I think what we’ve got to remember now about New Street is as a hundred years, New Street is the birthplace of the modern world.  I would argue that the site is one of the most important sites of industrial archaeology in this country.  It doesn’t seem that that is shared by most people but if you just list, as I have tried to do in a few pages, what went on there, what was developed there, what was built there, TV broadcasting, cameras, I know they were distributed to other sites, but New Street was always the core and the home of where this happened.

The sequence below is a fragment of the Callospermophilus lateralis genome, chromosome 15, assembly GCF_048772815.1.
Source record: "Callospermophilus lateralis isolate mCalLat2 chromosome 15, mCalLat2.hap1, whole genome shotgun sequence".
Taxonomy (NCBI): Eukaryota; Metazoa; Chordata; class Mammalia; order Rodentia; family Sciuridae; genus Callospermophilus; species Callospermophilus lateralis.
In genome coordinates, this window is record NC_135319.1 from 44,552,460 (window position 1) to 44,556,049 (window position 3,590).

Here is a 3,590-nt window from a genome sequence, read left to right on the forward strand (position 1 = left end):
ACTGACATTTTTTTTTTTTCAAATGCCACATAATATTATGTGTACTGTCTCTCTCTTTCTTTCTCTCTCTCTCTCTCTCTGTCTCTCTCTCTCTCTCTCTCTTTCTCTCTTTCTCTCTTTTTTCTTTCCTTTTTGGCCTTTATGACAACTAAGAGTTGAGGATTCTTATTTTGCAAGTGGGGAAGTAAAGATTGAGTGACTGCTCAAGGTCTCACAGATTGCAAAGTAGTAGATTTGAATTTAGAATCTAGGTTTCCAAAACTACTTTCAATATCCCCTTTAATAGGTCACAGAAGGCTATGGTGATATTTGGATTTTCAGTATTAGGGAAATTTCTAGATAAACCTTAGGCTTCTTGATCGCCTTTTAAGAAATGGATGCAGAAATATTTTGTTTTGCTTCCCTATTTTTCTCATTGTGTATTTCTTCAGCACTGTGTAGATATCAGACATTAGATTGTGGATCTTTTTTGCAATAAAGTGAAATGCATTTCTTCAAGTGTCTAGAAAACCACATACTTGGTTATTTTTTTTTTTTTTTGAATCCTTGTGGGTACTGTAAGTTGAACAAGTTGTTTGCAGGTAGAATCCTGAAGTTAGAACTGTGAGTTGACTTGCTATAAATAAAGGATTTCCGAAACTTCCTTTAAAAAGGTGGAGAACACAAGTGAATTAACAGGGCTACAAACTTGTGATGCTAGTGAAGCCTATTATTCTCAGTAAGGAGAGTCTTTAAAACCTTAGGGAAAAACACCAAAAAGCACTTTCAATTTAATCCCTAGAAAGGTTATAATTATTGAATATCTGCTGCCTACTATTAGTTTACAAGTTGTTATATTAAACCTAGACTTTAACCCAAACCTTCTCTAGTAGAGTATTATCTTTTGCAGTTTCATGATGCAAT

I very much fear that it’s made a hundred years, now looking very tired but I really do think that like many other sites, the Writtle site where I started my career, a couple of gentlemen on the top table there, I was down in the Strand last week and Marconi House in The Strand where 2L0 broadcast from is now just a concrete plaque in front of a modern apartment block, and you all looking around can remember all the Marconi sites that have gone now.  Site after site including perhaps the building we’re standing in now, all swept away, all lost.  And I think at the end of the book I made the point that in a hundred years’ time when nobody in this room is around someone will look back and say “I wonder where it all happened, and what happened there?”